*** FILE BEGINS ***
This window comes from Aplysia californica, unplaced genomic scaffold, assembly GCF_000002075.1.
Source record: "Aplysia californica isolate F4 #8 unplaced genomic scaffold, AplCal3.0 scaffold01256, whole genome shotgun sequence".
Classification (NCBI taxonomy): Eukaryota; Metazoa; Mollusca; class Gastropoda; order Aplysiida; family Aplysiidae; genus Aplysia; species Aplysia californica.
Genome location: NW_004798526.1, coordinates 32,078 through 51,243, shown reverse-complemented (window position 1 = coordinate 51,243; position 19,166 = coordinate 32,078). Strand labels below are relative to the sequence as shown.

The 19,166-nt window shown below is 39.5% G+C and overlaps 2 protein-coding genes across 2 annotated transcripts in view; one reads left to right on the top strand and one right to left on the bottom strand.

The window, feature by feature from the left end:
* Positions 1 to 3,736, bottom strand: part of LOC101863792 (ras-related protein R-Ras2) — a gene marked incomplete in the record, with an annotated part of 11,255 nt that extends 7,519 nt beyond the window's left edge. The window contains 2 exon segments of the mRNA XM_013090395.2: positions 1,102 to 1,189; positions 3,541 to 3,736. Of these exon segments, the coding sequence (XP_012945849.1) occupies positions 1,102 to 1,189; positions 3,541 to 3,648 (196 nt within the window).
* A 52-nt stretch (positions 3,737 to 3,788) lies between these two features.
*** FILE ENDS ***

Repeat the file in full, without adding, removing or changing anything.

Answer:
This window comes from Aplysia californica, unplaced genomic scaffold, assembly GCF_000002075.1.
Source record: "Aplysia californica isolate F4 #8 unplaced genomic scaffold, AplCal3.0 scaffold01256, whole genome shotgun sequence".
Classification (NCBI taxonomy): Eukaryota; Metazoa; Mollusca; class Gastropoda; order Aplysiida; family Aplysiidae; genus Aplysia; species Aplysia californica.
Genome location: NW_004798526.1, coordinates 32,078 through 51,243, shown reverse-complemented (window position 1 = coordinate 51,243; position 19,166 = coordinate 32,078). Strand labels below are relative to the sequence as shown.

The 19,166-nt window shown below is 39.5% G+C and overlaps 2 protein-coding genes across 2 annotated transcripts in view; one reads left to right on the top strand and one right to left on the bottom strand.

The window, feature by feature from the left end:
* Positions 1 to 3,736, bottom strand: part of LOC101863792 (ras-related protein R-Ras2) — a gene marked incomplete in the record, with an annotated part of 11,255 nt that extends 7,519 nt beyond the window's left edge. The window contains 2 exon segments of the mRNA XM_013090395.2: positions 1,102 to 1,189; positions 3,541 to 3,736. Of these exon segments, the coding sequence (XP_012945849.1) occupies positions 1,102 to 1,189; positions 3,541 to 3,648 (196 nt within the window).
* A 52-nt stretch (positions 3,737 to 3,788) lies between these two features.